Should I Stop My Child From Thumb-Sucking? Thumb-sucking is a natural reflex for babies. This is a habit that can be seen even among infants in the womb. Babies suck their thumbs to feel happy and secure. This habit also helps induce sleep and as such, babies and toddlers often suck their thumbs before bedtime. […]

via Should I Stop My Child From Thumb-Sucking? — Surfside Kids Dental Blog | Sacramento Pediatric Dentist | Elk Grove Pediatric Dentist

Easy Ways to Keep Your Teeth White This Holiday Season

Check out this great list of braces-safe ways to keep your teeth white and bright this holiday season.

 

Looking for braces-safe ways to keep your teeth dazzling white this holiday season? Harper CE provides a quick and easy list of 5 ways patients can ensure their teeth stay nice and white without the use of whitening strips/trays which are off-limits to patients in braces.

via Top 5 Tips for Winter White Teeth that Sparkle through the Holidays — HARPER CE NOW!

Five Quick Braces-Friendly Breakfast Ideas — dentistryonpark

Need some brace-friendly breakfast ideas after your child’s orthodontic appointment? Read on for some great brace-safe breakfast ideas!

After an orthodontic appointment, patient might struggle to eat some of their favorite breakfast foods. Sore teeth do not mix well with chewy bacon and hard cereal. Luckily, there are plenty of softer breakfast options patients can try. For some braces-friendly and filling breakfast options, check out this blog post by dentistryonpark!

WHEN YOU HAVE BRACES, it can sometimes be tricky to find good food to eat that won’t put all those crucial brackets and wires at risk. Finding the right food is even trickier if you’ve just had your braces tightened and things are still a little tender. That’s why we’re dedicating an entire blog post to […]

via Five Quick Braces-Friendly Breakfast Ideas — dentistryonpark

A Nightmare on Brace Street

A guide to candy and braces repairs over the Halloween season.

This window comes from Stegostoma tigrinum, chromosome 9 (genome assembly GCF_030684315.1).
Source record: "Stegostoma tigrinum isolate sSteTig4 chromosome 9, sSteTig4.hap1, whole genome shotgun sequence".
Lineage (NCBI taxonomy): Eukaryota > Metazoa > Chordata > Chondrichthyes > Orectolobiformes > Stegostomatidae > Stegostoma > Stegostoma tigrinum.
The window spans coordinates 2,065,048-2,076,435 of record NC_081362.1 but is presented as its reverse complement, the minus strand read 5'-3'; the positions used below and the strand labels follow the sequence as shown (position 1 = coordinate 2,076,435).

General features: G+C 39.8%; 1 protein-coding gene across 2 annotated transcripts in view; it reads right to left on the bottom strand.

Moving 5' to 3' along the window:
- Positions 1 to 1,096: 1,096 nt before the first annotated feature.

‘Tis the season for pumpkins, costumes and, every orthodontists’ nightmare, sticky candy. Sticky, chewy candy adheres to your braces’ brackets and wires, causing brackets to come off and wires to be pulled out of place. This can cause discomfort for you, the brace wearer, and frustration for your parents who might find themselves having to make an extra trip to the orthodontist to fix your braces.

So, this raises the question: What can you do to prevent damage to your braces, but still have fun over Halloween?

The answer is easy. Avoid sticky, chewy and overly hard candies! You can still enjoy softer candies such as chocolate, circus peanuts, sugar-free gum and marshmallows, and if you must eat a hard candy, do not chew or bite on it. However, it is advised to avoid these types of candy altogether. If you find you have a lot of sticky and chewy candies after trick-or-treating, see if your friends and siblings will trade you for things you can have while in braces, or save these candies for later when you get your braces off.

Parents, you can help your child in braces by checking their candy and removing candies that your child cannot have while in treatment. Offer to put them away until braces come off, or to replace them with brace-safe options to ensure they do not feel like they are losing out on Halloween fun. By doing this, you will save yourself the time that will otherwise be spent calling and visiting the orthodontist for repairs.

If you do eat something sticky and you lose a bracket, do not panic. Having a bracket off is not an emergency, and if you have an appointment within a month’s time, you can wait to have it repaired until then. You just might want to call your orthodontist’s office to let them know a bracket is off. They can put a note in for your next appointment and prepare to repair your bracket when you come in.

So, in summary, while this is the season for scares, don’t scare your orthodontist with damage to your braces caused by candy!

For additional questions regarding what you can and can’t eat with braces on, or questions on orthodontics in general, call our office. For our Fishers location, call: 317-570-0011, or for our Indianapolis location, call: 317-849-0110.